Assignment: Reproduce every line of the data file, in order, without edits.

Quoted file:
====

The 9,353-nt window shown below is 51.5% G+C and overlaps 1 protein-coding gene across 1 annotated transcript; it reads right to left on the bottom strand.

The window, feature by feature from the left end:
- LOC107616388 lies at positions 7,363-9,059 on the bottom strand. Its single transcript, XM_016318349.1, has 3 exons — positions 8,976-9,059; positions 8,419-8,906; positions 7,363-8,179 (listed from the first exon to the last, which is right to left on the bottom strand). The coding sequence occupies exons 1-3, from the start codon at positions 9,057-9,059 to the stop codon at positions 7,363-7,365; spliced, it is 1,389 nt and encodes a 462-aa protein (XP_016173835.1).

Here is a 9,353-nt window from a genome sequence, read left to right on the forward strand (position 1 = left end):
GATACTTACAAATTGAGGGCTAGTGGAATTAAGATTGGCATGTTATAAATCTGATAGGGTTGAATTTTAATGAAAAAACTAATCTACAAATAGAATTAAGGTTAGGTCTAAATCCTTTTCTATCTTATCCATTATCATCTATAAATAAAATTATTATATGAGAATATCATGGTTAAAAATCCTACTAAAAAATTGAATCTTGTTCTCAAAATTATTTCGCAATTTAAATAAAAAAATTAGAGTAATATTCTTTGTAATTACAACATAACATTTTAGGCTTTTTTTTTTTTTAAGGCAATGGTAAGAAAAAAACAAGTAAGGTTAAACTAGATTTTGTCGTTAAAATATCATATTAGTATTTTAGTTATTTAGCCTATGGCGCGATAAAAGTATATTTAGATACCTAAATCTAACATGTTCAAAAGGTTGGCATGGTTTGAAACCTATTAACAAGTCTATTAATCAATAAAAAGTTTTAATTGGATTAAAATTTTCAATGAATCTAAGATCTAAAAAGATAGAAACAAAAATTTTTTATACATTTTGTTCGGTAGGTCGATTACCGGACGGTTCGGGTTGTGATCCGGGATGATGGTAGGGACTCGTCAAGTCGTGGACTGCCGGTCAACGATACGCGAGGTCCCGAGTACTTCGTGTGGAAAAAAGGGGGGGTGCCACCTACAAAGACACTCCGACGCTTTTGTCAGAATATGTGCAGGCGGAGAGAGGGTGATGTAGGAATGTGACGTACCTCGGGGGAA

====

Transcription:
The 9,353-nt window shown below is 51.5% G+C and overlaps 1 protein-coding gene across 1 annotated transcript; it reads right to left on the bottom strand.

The window, feature by feature from the left end:
- LOC107616388 lies at positions 7,363-9,059 on the bottom strand. Its single transcript, XM_016318349.1, has 3 exons — positions 8,976-9,059; positions 8,419-8,906; positions 7,363-8,179 (listed from the first exon to the last, which is right to left on the bottom strand). The coding sequence occupies exons 1-3, from the start codon at positions 9,057-9,059 to the stop codon at positions 7,363-7,365; spliced, it is 1,389 nt and encodes a 462-aa protein (XP_016173835.1).

Here is a 9,353-nt window from a genome sequence, read left to right on the forward strand (position 1 = left end):
GATACTTACAAATTGAGGGCTAGTGGAATTAAGATTGGCATGTTATAAATCTGATAGGGTTGAATTTTAATGAAAAAACTAATCTACAAATAGAATTAAGGTTAGGTCTAAATCCTTTTCTATCTTATCCATTATCATCTATAAATAAAATTATTATATGAGAATATCATGGTTAAAAATCCTACTAAAAAATTGAATCTTGTTCTCAAAATTATTTCGCAATTTAAATAAAAAAATTAGAGTAATATTCTTTGTAATTACAACATAACATTTTAGGCTTTTTTTTTTTTTAAGGCAATGGTAAGAAAAAAACAAGTAAGGTTAAACTAGATTTTGTCGTTAAAATATCATATTAGTATTTTAGTTATTTAGCCTATGGCGCGATAAAAGTATATTTAGATACCTAAATCTAACATGTTCAAAAGGTTGGCATGGTTTGAAACCTATTAACAAGTCTATTAATCAATAAAAAGTTTTAATTGGATTAAAATTTTCAATGAATCTAAGATCTAAAAAGATAGAAACAAAAATTTTTTATACATTTTGTTCGGTAGGTCGATTACCGGACGGTTCGGGTTGTGATCCGGGATGATGGTAGGGACTCGTCAAGTCGTGGACTGCCGGTCAACGATACGCGAGGTCCCGAGTACTTCGTGTGGAAAAAAGGGGGGGTGCCACCTACAAAGACACTCCGACGCTTTTGTCAGAATATGTGCAGGCGGAGAGAGGGTGATGTAGGAATGTGACGTACCTCGGGGGAA